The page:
In Woody Allen’s last dramatic mini-masterpiece, Match Point, his protagonist showed that with a bit of hard work, and a bit of good luck, a person could get away with anything…even murder. But maybe the old Woodster really wasn’t that cynical, and maybe he wanted to atone for that message. Allen has plenty to atone for. And so does Wall Street. His latest, Blue Jasmine, shares a bit thematically with Match Point in its depiction of charades and human beings willing to do anything (even start Ponzi schemes) to hold onto the good life, but it also shows that bad luck is just as easy to conjure as good luck. Here, Allen’s culprit (Alec Baldwin) gets caught, and Allen depicts the aftershocks of a Madoff-like scandal through the eyes of the criminal’s fractured wife. With its bi-coastal setting hopscotching timeframes between New York and San Francisco, Allen seems to be atoning for all the time he spent in Europe, and perhaps communally for Wall Street’s dirty deeds…for the gilded life he’s lived for so long in New York alongside those financial schemers…for the snobbery…for the elitism…the casually charming arrogance of it all. Every good thing comes to an end…right? And all we need to get through it is a little vodka and Xanax.
Jasmine French (Cate Blanchett) had it all – the money, the houses, the clothes, the jewelry, the dinner parties and fund-raisers, the true Park Avenue life. But her husband was a crook at the top of a massive pyramid scheme. Now she has nothing and is crossing the continent to join her sister (a charmingly down-on-her-luck Sally Hawkins) in San Francisco. The two sisters (they were both adopted) are polar opposites, and it’s not long before the pill-popping, anxiety-ridden Jasmine is looking down on her sister’s life as a divorced grocery clerk with two kids and begins sparring A Streetcar Named Desire-style with her sister’s grease-monkey boyfriend (a spirited Bobby Canavale). As much of a mess that she is, it’s disarming to see Jasmine can still put on the charm, as she so carelessly does when she meets a wealthy diplomat eyeing a political run (a smarmy Peter Sarsgaard) at a party. She lies about her past, pretends to be an interior designer and they fall in love. Meanwhile, her sister is tempted to date a nicer guy (Louis C. K.) she met at the same party. Suffice it to say…the best laid plans…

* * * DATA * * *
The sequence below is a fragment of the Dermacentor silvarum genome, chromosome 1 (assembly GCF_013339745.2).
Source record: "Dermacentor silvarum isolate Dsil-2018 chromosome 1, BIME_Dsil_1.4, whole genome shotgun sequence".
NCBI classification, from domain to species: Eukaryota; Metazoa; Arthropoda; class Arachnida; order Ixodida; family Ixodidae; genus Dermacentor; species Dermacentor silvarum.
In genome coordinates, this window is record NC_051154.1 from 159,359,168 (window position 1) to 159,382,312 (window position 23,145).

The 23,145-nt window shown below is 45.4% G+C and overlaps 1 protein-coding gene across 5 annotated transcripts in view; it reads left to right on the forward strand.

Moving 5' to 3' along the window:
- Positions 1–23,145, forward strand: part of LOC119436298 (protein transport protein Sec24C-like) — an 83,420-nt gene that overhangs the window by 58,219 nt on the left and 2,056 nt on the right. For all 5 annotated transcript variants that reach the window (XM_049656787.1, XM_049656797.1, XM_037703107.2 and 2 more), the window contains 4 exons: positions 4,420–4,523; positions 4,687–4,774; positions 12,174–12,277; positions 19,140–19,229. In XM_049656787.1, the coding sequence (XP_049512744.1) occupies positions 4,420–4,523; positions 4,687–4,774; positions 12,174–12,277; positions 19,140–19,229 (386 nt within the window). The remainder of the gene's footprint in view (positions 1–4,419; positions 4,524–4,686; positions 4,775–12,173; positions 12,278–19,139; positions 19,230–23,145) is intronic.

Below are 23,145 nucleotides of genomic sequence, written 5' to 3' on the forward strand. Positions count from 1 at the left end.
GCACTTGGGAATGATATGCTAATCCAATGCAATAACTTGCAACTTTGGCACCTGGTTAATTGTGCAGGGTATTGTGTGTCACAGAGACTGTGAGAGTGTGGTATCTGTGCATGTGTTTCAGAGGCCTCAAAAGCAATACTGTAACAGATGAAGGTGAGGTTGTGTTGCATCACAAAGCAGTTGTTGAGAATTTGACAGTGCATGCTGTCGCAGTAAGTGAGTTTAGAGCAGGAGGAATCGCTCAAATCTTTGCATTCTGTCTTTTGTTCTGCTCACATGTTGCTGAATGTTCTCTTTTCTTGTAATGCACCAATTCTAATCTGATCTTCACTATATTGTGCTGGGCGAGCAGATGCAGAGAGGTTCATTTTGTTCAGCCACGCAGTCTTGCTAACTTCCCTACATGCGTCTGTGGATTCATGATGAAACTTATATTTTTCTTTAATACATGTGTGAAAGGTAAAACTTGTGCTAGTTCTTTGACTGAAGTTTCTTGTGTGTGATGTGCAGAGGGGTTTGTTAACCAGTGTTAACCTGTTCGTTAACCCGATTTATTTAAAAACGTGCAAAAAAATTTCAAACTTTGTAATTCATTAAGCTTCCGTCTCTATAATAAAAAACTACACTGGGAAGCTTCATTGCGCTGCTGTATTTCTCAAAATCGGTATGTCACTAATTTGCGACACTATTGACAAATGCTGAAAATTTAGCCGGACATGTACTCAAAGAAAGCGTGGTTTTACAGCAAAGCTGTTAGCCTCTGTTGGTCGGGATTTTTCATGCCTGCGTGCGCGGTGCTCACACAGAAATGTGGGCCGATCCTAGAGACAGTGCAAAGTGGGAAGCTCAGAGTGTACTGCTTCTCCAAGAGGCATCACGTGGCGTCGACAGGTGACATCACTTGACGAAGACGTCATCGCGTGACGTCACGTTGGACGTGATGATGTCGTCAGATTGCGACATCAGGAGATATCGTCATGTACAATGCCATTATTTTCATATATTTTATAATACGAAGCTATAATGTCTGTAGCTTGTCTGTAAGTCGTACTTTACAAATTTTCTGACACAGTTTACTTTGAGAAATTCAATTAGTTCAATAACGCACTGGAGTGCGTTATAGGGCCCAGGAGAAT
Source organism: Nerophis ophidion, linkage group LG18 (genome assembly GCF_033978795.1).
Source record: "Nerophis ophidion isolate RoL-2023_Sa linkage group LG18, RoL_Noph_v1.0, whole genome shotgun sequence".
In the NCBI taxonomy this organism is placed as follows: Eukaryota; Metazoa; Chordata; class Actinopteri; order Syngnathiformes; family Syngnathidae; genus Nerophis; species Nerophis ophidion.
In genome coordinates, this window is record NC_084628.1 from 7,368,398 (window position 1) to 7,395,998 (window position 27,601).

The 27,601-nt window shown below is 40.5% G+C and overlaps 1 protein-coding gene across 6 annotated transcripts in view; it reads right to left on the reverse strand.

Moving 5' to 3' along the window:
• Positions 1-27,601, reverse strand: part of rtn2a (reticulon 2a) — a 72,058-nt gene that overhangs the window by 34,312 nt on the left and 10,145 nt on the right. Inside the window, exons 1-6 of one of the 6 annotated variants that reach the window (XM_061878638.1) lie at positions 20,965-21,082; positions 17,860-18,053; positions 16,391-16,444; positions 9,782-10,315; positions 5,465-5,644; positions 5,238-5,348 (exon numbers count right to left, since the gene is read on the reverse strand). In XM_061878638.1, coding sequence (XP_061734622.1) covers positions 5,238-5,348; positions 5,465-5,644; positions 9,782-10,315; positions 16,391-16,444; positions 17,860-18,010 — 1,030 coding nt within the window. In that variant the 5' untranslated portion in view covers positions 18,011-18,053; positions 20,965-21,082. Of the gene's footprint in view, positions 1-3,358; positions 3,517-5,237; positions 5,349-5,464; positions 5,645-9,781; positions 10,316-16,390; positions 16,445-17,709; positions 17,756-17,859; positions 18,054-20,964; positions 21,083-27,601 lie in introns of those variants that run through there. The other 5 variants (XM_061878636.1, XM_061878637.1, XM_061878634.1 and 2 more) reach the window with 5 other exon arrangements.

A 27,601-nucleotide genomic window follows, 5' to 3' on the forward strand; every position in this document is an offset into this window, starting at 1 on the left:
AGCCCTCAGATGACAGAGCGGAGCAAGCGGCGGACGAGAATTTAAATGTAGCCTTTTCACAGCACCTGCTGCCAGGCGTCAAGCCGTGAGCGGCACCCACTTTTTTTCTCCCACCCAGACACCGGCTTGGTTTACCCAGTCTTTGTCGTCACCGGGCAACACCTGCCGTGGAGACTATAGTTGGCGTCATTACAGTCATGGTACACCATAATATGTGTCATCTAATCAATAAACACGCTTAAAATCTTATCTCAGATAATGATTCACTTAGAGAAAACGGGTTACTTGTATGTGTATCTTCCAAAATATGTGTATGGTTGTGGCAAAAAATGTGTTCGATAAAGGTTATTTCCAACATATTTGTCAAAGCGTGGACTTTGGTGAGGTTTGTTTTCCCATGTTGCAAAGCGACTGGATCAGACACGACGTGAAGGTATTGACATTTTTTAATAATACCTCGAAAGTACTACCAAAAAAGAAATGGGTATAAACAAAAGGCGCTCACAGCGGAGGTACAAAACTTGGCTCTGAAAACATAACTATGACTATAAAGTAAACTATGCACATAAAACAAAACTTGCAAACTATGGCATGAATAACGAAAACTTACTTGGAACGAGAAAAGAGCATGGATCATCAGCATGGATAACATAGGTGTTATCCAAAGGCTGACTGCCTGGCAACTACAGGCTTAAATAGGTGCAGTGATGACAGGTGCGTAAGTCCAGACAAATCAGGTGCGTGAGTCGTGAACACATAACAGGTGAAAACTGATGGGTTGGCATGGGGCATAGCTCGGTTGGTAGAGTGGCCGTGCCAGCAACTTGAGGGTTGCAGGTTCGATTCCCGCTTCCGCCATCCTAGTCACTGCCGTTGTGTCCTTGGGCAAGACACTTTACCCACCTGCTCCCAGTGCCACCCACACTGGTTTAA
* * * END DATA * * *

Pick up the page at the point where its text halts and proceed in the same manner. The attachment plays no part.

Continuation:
Allen has long mastered that delicate balance between comedy and drama, farce and satire. Blue Jasmine is one of his more layered screenplays, not willing to rest in a comfy genre label. Yes, you might laugh at a character’s quirk or mannerism, the absurdity of a drunk woman yammering at her young nephews or a well-placed piece of acerbic dialogue, but this is pretty dark and serious stuff. There’s a revelation at the end, when we learn the full truth of how Jasmine’s husband was caught, that adds a dynamic layer to what is ultimately a tragedy. In Blanchett, he’s found a triumphant muse willing to go these dark places with him…into the depths of the lies people tell each other and themselves…into the depths of her blues. And Allen paints every character with nuance. Witness the politeness of Cannavale’s character when he has a public emotional breakdown and then the restraint he shows when Jasmine hurls insults his way near the end of the film. Hell, Allen’s even able to coax a convincing performance out of the likes of Andrew Dice Clay as the sister’s bitter ex whose dreams were crushed by the Ponzi scheme.
Allen’s direction, his dialogue…Blanchett’s interpretation, her quivers, her panic, her charm. It’s choreographed as a delicate dance but, Jasmine’s arms are all akimbo. Blanchett is like a sad, frail bent-over tree refusing to blow over in a hurricane gale. You can’t help but watch the shaking and the wind and wonder when is that thing going to have its roots ripped from the ground and its whole body blown out to sea? Blanchett’s Jasmine is indeed the deepest of blue…and she’s a Woody Allen character for the ages.
Written by David H. Schleicher